Simultaneous manipulation of intestinal capacities and nutrient loads in mice

Kimberly A. Hammond, Mandy Lam, Kevin C K Lloyd, Jared Diamond

Research output: Contribution to journalArticlepeer-review

39 Scopus citations


To study the relationship between capacity and load in the small intestine, we simultaneously varied dietary nutrient load and intestinal capacity in mice. Intestinal transection alone caused an increase in intestinal mass, because of increased serosal mass. Because virgin mouse intestine possesses 180% reserve uptake capacity before resection and the intestine regenerates after resection, resection of up to 50% had no effect on food intake, digestive efficiency, intestinal brush-border glucose uptake rate, or mass of all organs measured except the cecum. Regeneration of intestinal mass and glucose uptake capacity was quantitatively complete, because intestinal mass 10 wk after resection was similar to that in unresected mice. Resected intestinal mass in lactating mice was four times larger than that immediately after resection in virgin mice. Cecal mass increased in 50%-resected lactating mice with high food intakes, suggesting nutrient spillage into the distal gut as a signal for regeneration. Mice failed to survive 70% resection of the intestine, possibly because intestinal reserve uptake capacity was exhausted immediately after surgery, making regeneration impossible.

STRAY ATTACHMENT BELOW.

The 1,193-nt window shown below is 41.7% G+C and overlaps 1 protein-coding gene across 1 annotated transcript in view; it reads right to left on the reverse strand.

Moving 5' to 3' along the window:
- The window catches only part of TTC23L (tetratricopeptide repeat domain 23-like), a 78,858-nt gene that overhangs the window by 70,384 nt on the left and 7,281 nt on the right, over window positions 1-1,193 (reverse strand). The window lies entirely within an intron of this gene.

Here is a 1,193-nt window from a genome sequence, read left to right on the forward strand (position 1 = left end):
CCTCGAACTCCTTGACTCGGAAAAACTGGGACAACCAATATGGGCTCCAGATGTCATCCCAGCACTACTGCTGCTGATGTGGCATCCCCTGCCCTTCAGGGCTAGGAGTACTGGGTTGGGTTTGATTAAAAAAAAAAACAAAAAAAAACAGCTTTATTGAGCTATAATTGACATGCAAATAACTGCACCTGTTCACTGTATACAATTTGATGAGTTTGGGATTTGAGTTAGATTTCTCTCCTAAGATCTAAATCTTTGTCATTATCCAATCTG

Original languageEnglish (US)
JournalAmerican Journal of Physiology - Gastrointestinal and Liver Physiology
Issue number6 34-6
StatePublished - 1996


  • adaptational response
  • hyperphagia
  • intestinal growth
  • intestinal regeneration
  • intestinal resection
  • lactation
  • reserve capacity
  • safety factor

ASJC Scopus subject areas

  • Gastroenterology
  • Physiology
  • Physiology (medical)


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